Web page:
Human to Human - a new era of marketing?

This might be the end of boring campaigns that lack a human voice. The newest projections show one prevalent motif – the nearest future will belong to marketing communication with a human at their front. Forget about B2B and B2C – start working on Human to Human market.
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I. Welcome to a new era – Human to Human, H2H

When I was young, the public TV channels offered a Saturday morning cartoon block with Hanna-Barbera productions. One of them was “The Jetsons” – the opposite of “The Flintstones”. The titular family lived in an “advanced” world full of wondrous technology. In this reality, the robot (named Rosie) was the housekeeper and the head of the family got to work using a flying saucer. I know that many of you remember the cartoon and many children who watched the show believed that the world will look exactly like that in a couple dozen of years. Life will be full of inventions and tech we cannot live without.


Amsterdam Museum. Rembrandt's “Night watch” in the background.

We live in a world where humans are connected with technology more than ever before. Of course, it is still not the fulfilment of vision presented in the Jetsons, but we cannot imagine living without a smartphone, social media, Kindle or other technological gadgets. This bond with technology leads to another thing – we are attacked by a huge amount of information every day and we should learn to select only the most important news. We could also use some electronic “detox”.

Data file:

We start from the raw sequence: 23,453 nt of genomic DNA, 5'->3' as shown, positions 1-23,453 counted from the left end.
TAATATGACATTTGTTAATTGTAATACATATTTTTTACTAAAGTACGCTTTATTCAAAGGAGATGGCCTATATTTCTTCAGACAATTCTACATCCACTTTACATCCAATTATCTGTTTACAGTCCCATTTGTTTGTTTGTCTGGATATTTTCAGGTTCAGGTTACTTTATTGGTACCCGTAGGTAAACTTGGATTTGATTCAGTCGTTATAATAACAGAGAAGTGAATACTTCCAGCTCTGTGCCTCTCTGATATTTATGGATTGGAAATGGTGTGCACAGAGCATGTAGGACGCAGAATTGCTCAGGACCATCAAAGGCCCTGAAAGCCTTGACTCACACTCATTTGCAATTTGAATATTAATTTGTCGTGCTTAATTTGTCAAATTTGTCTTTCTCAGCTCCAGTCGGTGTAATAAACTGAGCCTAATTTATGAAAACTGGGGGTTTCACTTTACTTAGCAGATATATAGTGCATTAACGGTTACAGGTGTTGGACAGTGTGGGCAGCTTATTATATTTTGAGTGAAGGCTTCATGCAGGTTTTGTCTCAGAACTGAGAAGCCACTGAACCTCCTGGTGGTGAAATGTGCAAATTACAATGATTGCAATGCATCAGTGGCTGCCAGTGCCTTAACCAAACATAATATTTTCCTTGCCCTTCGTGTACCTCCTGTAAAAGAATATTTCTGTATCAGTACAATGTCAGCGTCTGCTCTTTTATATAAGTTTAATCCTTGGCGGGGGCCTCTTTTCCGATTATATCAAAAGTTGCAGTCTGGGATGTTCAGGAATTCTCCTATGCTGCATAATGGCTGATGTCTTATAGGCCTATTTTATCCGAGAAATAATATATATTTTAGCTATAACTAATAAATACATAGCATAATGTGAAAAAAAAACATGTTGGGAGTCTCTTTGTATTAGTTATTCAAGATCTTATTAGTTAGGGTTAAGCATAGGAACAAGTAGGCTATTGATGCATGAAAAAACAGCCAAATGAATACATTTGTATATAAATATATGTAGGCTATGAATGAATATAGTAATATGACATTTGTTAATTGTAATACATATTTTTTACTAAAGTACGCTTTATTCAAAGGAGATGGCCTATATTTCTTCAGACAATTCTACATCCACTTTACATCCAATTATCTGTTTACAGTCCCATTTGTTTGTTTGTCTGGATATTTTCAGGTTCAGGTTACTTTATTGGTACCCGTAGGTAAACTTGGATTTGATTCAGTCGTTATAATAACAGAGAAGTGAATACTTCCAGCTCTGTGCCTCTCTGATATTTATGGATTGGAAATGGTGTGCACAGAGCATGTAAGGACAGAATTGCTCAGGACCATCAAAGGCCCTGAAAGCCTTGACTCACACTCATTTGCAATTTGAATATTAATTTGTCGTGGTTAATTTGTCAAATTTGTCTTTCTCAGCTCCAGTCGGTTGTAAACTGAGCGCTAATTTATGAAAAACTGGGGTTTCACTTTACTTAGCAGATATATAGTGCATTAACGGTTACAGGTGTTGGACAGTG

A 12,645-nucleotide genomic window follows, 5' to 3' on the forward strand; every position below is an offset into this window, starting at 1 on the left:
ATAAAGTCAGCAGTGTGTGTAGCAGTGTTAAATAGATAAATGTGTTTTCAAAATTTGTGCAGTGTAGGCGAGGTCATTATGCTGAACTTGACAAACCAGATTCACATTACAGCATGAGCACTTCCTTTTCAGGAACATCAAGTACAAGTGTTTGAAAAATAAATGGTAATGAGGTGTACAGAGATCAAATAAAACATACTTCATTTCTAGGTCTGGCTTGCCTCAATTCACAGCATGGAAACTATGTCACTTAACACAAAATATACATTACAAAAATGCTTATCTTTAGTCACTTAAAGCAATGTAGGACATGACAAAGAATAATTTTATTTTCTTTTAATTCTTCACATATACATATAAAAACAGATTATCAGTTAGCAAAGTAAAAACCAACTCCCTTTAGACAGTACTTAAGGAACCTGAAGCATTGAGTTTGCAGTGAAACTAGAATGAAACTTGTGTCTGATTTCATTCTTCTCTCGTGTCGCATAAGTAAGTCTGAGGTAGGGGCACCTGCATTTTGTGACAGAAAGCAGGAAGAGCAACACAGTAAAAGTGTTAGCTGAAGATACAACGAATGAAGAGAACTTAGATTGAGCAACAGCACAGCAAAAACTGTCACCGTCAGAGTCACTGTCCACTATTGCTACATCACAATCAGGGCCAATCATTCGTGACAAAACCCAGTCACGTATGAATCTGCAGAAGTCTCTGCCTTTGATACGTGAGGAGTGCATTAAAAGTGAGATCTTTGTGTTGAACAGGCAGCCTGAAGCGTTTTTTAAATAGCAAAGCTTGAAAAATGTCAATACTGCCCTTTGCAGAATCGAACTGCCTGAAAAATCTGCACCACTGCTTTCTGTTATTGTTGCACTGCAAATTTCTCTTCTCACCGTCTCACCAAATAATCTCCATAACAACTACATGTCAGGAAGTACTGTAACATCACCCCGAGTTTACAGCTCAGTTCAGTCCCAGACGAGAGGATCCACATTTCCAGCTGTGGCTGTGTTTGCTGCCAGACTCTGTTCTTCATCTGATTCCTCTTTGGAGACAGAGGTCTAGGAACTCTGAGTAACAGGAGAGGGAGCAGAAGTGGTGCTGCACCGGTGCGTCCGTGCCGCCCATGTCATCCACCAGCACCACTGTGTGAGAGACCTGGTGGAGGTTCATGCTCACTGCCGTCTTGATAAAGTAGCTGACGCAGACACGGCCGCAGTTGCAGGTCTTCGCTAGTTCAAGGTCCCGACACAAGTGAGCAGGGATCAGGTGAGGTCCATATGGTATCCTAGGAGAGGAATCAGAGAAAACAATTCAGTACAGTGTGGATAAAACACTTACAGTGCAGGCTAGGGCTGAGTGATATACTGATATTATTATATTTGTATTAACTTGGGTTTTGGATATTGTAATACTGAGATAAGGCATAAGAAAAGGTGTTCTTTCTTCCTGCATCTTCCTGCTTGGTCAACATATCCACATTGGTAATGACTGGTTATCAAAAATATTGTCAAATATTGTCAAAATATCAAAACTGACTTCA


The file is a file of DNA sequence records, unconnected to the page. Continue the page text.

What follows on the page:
This notion determines the new marketing approach used by brands. Telling your customer that your product is the best won't suffice. You can allocate huge budget to create an advertisement, but if you don't communicate well with your audience, you will only lose money.

II. “Without a heart it's just a machine” – walk in your customer's shoes

It may seem that dominance of technology in our life made the marketing experts forget that we are all people and we communicate with other humans (I know it sounds cliché). We all like online shopping, but when you are surrounded by automatic messages like “buy”, “pay”, “use code” and the talk with the customer service reminds you of a chat with a robot, the whole ordeal becomes tedious. In real life, you still like to chat with a lady who sells you groceries and who will recommend the best apples for the apple pie.

We also like to surround ourselves with unique, tailor-made things. Not everyone can afford this type of comfort and not everybody will be able to conduct a quaint little business with an interesting story behind it. But we can all start with the teachings of Brian Kramer, the author of There is no B2B or B2C: It's Human to Human H2H. We should all notice that:

  • Business does not have emotions, but people do.